Some wish for their mothers. Some wish for their fathers. Some wish for siblings or friends, children or partners. Some wishes are rather rude. Some wishes are earnest and sweet.
Yoko Ono’s Washington D.C. Wish Tree is back in bloom in the Hirshhorn sculpture garden this summer.
The tree has stood in the sculpture garden since 2007. It is one of many wish trees around the world installed by Ono as a part of her international peace project Imagine Peace (the name a reference to her late husband’s celebrated album and song).
Every autumn, sometime in November, the leaves fall off and the tree becomes a whispering tree. Rather than hang their wishes from the tree on small strips of paper, as they do during the warmer months, visitors are encouraged to snuggle up to the tree and whisper their wishes to it.
But, come June, the tree buds again and the Hirshhorn provides pencils and little tags to write with and to hang on the tree.
Each day exhibit staff and intern volunteers pluck the tags from the tree.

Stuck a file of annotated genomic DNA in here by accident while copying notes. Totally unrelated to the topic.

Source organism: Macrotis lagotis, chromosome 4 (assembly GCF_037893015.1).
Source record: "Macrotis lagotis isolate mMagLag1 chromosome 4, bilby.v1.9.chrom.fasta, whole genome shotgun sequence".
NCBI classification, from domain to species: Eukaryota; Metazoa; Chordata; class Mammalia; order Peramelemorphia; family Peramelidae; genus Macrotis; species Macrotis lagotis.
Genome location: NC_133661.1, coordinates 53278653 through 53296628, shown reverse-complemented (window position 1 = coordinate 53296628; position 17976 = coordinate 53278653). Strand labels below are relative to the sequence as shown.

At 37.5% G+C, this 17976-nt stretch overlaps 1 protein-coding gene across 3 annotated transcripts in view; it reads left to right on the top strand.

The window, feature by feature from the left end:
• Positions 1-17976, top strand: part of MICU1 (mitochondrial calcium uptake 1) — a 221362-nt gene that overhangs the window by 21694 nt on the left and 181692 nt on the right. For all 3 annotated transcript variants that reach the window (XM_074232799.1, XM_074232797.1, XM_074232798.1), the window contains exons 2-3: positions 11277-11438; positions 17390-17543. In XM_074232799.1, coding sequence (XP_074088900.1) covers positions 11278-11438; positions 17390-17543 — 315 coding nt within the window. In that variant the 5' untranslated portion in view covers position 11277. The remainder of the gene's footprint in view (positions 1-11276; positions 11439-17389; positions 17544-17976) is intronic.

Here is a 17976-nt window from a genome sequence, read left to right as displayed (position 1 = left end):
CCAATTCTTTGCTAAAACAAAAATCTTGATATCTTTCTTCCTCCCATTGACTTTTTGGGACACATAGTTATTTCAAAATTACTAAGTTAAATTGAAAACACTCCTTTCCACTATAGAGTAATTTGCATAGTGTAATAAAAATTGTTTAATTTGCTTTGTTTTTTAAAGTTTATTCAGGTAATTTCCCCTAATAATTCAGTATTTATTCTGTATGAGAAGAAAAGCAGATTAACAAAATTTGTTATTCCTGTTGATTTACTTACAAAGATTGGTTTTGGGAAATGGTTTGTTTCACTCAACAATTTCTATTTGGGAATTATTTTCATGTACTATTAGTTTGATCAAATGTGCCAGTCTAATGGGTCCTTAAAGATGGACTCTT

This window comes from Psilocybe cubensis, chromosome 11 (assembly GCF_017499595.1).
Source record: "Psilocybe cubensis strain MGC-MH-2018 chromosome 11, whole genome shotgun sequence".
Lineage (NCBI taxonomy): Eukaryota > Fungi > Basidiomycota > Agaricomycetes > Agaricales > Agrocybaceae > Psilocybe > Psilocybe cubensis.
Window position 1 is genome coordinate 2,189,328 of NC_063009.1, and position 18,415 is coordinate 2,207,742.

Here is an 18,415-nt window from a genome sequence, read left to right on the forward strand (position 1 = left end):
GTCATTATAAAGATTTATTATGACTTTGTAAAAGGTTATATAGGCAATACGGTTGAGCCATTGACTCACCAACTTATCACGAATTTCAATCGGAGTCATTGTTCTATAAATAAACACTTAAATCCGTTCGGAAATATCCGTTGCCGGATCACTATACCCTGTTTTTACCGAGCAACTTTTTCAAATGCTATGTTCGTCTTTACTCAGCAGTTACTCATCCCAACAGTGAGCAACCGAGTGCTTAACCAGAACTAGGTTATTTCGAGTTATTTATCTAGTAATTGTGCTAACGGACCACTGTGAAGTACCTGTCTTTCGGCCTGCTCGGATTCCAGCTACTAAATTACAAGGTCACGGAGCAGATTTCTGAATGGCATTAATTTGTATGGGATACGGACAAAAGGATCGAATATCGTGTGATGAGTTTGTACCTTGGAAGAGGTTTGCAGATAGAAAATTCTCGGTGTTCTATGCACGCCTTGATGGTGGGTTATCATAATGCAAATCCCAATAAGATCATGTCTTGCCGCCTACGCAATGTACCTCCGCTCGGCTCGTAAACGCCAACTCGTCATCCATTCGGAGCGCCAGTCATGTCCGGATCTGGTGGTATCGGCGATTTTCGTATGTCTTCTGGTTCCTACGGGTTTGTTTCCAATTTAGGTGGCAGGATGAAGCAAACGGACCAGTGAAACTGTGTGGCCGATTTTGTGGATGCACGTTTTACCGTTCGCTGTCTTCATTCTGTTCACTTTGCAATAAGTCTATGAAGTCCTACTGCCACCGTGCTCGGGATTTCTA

“We harvest the wishes and send them to the Yoko Ono Peace Tower in Iceland where they become part of a larger collection of wishes that the artist has amassed,” Hirshhorn communications director Gabriel Riera told me in an e-mail.
Many wish for peace. Many wish for good health, success and happiness, many are quite simple. One written in childlike handwriting reads: “I wish no one was bad.”
Though many of the wishes reflect Ono’s mission of peace, many are more individually focused—a fix for a shaky relationship, luck in school, puppies, video games, iPods; even an end to sibling rivalry: “I wish me and my brother won’t fight.”
Some want things quite unattainable. Sitting in the back of the tree, near the wall of the sculpture garden, one tag reads: “I wish I could fly.”